Yard Sale Tips

Tips on how to run your yard sale like a business to cash in on your cast-offs.

Garage sales, yard sales, patio sales or porch sales - whatever you call them -- you can be sure they are a uniquely American way to cash in on your cast-offs. "Yard sales are one place I find merchandise for resale," says Judy Calamia, a part-time collectible's dealer and yard sale professional. "Although they trail in popularity behind estate sales, rummage sales, auctions and flea markets as the dealer's choice to find goods, I never discount them."

Many enterprising people host annual sales - gathering bargain merchandise all year round from other sources. "It's a quick way to make anywhere from $500 to $1000 in one day," advises Calamia.

Treat your yard sale like a business for the most profit. Do this by being acquainted with the market, advertising, offering competitive prices and quality merchandise.

Here are thirteen tips to ensure your sale is profitable.

1. Take stock. Gather all your merchandise to make sure you should be hosting a sale in the first place. Garage sales take a lot of work and planning and if you only have a few items to sell, it may not be worth it. Clean out the basement, closets, drawers, garage, bookshelves and toy boxes. Sort through all your family's clothing. If no one has worn an item in a year, chances are it will never be worn. Go through kitchen cupboards and junk drawers - don't discount anything as saleable - people buy just about anything if the price is right. If you come up short on goods, you may want to ask friends and family if they'd like to donate or sell their useless items to increase your inventory. Try to gather an interesting mix of items to appeal to all yard sale aficionados.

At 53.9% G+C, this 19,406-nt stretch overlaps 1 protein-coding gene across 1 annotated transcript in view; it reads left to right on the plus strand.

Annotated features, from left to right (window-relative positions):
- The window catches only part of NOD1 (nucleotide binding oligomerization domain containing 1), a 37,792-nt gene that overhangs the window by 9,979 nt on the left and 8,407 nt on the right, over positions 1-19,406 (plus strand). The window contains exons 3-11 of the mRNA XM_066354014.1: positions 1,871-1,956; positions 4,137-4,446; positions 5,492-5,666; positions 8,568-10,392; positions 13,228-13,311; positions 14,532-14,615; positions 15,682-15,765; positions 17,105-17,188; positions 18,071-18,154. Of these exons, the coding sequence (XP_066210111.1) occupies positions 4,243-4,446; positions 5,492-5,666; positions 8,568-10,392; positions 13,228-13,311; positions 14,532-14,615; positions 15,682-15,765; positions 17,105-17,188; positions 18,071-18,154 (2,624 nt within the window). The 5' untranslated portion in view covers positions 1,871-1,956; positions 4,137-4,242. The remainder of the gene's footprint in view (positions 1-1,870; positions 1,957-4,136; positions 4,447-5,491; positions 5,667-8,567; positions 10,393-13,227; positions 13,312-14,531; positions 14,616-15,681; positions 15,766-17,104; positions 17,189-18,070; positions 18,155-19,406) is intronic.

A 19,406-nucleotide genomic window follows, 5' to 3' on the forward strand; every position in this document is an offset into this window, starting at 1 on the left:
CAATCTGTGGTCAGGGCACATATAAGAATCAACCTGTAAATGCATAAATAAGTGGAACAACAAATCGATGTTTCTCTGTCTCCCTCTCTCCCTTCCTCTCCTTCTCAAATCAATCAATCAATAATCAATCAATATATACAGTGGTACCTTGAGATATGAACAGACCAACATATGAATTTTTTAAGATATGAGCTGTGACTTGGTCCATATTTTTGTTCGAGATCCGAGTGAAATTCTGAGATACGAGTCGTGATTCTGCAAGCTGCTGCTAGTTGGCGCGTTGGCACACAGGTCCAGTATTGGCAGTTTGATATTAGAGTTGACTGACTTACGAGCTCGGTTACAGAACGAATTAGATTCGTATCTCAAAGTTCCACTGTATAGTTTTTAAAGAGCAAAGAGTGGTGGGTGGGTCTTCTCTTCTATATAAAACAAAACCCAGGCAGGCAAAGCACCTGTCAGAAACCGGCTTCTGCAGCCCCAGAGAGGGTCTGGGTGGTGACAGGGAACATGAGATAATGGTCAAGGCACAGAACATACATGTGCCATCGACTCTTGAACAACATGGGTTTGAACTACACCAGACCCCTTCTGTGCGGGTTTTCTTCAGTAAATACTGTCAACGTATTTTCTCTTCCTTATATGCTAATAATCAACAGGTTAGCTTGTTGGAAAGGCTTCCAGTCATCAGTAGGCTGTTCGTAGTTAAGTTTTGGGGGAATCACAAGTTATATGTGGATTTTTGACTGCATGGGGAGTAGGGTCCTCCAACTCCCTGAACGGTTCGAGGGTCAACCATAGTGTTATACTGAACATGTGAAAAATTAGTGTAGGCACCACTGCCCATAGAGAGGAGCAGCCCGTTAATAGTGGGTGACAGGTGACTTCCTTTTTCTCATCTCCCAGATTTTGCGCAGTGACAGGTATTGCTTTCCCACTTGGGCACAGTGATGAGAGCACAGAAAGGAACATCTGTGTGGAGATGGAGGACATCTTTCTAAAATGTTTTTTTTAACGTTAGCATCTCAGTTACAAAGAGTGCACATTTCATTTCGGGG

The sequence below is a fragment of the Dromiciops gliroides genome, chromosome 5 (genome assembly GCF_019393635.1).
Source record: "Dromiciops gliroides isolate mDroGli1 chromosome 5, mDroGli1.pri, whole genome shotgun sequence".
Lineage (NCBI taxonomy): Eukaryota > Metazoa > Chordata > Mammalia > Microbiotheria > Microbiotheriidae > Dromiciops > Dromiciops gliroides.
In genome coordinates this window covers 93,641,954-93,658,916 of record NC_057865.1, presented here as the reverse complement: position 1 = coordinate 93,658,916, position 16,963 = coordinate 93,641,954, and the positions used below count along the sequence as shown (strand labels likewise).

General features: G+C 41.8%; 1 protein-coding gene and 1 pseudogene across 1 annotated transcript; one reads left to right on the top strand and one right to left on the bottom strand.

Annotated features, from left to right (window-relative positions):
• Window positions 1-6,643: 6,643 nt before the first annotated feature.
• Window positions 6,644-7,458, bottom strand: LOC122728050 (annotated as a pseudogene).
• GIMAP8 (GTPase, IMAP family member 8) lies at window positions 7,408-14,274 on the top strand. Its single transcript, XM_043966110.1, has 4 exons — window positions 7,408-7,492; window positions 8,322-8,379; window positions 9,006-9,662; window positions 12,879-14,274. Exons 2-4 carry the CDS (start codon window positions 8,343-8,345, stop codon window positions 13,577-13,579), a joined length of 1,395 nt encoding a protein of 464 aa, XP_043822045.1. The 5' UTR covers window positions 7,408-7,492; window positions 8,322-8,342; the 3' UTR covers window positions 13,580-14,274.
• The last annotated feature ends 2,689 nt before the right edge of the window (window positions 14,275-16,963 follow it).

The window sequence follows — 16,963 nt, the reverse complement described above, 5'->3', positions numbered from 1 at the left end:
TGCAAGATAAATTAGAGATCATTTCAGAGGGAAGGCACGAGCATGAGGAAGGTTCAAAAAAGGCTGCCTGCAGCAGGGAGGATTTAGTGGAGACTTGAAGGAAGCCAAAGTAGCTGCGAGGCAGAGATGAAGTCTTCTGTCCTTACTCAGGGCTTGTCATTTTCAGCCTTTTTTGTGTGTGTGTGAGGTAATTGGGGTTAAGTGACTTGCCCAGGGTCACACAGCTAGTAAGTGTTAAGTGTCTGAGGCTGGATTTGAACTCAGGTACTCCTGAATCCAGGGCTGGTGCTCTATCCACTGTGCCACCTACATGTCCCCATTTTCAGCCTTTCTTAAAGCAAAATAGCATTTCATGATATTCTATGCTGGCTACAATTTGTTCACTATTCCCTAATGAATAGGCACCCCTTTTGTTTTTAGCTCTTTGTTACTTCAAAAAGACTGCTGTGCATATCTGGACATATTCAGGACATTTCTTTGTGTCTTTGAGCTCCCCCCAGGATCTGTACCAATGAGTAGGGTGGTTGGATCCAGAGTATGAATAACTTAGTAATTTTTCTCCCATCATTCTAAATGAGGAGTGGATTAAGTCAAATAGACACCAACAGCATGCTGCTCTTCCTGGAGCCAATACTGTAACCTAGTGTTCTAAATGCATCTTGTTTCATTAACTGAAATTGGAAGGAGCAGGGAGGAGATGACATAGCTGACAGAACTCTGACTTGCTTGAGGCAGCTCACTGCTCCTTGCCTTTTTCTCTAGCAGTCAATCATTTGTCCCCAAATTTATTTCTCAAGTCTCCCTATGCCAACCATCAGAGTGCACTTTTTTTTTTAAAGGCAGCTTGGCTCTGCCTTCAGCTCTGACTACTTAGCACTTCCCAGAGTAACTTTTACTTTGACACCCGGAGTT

2. Contact your municipal government to learn if you need a permit in order to have a garage sale. Ask about any ordinances regarding posting signs.

3. Select the date at least two to three weeks in advance to allow time to prepare. Saturday is the most popular day for sales followed by Sunday. Avoid dates that conflict with holiday weekends or special events. If possible, hold a two-day sale with Friday as the first day. Encourage return shoppers by posting a sign stating prices will be reduced the second day.



4. Advertise wisely and well. Place an ad in your local newspapers and post flyers on community bulletin boards, utility poles, church bulletins and anywhere else your imagination allows. Multiple ads equal increased traffic. Make your ad honest and highly descriptive. The costlier detailed ad will more than pay for itself. "I don't attend sales that merely state "˜yard sale' or "something for everyone," says Calamia. "I find ads that are short on description are also short on merchandise." Review other garage sale ads in your newspaper to see which ones you'd attend based on the description. An ad that says "Huge Yard Sale -- antiques, collectibles, book worm's treasure trove, colorful pottery collection, gently used infant clothing, maple crib, vintage toys, new toys, funky costume jewelry, gourmet kitchen gadgets, dishes, pots and pans" will draw more customers than the one that economizes on words. Be specific - if selling clothing, state the sizes. Don't forget to include the date, time and address. If your sale is hidden off the beaten track, help customers find it by including directions.